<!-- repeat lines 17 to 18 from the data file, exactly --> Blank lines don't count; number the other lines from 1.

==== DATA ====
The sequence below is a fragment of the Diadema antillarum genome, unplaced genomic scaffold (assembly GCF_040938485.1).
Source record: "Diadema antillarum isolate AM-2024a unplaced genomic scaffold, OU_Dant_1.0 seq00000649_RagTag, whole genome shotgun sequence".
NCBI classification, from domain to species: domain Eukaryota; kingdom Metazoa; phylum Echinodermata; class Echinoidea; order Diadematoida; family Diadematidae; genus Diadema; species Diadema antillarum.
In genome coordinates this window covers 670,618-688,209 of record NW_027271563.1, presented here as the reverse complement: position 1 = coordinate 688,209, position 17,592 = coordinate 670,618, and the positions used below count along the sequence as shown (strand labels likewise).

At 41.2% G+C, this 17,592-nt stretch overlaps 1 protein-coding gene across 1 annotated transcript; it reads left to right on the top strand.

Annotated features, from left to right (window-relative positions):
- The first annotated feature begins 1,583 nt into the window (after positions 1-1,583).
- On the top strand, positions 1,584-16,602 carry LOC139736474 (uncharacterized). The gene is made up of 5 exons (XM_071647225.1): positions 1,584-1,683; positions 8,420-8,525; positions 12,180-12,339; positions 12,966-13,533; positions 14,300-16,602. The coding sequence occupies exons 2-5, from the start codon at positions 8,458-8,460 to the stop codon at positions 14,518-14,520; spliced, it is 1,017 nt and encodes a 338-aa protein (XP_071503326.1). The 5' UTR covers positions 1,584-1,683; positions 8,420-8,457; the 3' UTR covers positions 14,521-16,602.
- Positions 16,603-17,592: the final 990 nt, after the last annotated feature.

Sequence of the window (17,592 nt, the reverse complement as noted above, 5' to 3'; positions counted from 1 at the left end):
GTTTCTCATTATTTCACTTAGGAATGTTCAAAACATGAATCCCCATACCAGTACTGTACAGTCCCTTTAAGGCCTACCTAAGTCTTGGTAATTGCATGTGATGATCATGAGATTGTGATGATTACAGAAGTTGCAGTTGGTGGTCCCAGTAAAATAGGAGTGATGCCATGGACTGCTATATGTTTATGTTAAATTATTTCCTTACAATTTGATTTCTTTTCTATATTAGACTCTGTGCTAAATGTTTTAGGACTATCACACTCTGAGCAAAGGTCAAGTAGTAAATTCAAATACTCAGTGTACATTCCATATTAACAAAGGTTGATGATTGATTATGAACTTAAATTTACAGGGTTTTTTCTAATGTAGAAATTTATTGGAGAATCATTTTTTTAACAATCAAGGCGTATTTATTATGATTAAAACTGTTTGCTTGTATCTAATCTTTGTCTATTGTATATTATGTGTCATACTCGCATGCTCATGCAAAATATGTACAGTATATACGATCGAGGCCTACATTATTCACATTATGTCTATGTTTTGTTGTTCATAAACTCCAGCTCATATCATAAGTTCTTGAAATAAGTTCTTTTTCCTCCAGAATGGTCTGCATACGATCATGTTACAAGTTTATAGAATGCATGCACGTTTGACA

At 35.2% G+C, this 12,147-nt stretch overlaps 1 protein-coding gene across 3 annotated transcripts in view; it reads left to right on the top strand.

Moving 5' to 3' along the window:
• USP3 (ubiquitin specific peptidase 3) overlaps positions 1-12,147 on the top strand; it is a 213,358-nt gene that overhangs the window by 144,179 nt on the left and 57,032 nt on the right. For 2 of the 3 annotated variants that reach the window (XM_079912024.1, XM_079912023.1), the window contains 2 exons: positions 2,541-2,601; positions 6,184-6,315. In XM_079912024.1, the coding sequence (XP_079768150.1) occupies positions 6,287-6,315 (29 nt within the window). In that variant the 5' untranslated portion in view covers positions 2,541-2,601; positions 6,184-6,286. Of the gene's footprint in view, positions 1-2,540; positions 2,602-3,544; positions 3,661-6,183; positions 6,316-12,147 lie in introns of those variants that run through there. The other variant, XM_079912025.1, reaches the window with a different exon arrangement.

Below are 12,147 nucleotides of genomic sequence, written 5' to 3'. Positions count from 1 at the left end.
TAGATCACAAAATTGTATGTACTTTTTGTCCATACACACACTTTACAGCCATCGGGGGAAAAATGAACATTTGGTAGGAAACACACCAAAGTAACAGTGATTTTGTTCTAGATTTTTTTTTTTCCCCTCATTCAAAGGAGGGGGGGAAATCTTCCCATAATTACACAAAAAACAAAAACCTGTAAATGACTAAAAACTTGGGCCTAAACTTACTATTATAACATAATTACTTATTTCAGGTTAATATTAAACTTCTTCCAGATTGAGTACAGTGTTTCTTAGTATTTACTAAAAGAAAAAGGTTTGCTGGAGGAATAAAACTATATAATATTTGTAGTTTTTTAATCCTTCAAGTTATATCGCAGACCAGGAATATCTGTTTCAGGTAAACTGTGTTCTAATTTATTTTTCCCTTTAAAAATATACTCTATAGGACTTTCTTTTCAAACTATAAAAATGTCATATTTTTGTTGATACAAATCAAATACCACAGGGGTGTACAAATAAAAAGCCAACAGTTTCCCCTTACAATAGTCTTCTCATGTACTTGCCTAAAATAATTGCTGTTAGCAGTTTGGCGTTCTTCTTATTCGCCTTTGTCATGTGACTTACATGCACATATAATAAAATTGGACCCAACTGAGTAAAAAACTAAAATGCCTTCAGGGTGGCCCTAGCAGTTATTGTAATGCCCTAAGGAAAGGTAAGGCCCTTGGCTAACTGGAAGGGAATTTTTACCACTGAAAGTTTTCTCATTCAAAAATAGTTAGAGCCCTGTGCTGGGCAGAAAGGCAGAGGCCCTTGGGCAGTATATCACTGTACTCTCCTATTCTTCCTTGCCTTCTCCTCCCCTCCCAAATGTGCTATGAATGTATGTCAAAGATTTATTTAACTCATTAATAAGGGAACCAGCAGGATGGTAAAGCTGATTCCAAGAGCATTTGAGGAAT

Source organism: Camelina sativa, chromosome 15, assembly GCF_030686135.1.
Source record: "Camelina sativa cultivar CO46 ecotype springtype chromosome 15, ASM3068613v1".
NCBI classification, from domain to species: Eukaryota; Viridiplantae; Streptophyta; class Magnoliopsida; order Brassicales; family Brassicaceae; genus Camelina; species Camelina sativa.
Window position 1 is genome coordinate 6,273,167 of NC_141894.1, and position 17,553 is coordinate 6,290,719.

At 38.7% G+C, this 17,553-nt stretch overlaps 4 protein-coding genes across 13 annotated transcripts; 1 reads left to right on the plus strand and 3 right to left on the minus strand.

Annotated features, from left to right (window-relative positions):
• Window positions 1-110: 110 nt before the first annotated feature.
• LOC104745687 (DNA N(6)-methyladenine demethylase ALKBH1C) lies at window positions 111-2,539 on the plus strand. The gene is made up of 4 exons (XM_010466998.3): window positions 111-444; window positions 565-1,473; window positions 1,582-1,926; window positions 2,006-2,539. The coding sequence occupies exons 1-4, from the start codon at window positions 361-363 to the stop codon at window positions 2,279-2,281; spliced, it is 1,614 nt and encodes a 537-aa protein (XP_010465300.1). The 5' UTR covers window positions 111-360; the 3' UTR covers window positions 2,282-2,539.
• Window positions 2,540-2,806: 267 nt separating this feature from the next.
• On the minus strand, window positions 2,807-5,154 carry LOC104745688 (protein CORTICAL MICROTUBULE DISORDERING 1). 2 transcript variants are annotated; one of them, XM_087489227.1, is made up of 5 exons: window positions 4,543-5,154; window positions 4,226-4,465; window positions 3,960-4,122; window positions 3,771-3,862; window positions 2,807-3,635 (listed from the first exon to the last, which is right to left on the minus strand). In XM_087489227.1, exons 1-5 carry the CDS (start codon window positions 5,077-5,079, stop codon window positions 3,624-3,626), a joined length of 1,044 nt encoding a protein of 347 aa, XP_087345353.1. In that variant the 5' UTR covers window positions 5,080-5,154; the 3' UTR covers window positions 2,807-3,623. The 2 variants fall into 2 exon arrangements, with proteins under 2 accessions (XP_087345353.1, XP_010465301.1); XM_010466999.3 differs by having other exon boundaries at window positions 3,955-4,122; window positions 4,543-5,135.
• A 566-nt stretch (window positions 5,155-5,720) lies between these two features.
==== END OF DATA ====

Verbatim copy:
Source organism: Camelina sativa, chromosome 15, assembly GCF_030686135.1.
Source record: "Camelina sativa cultivar CO46 ecotype springtype chromosome 15, ASM3068613v1".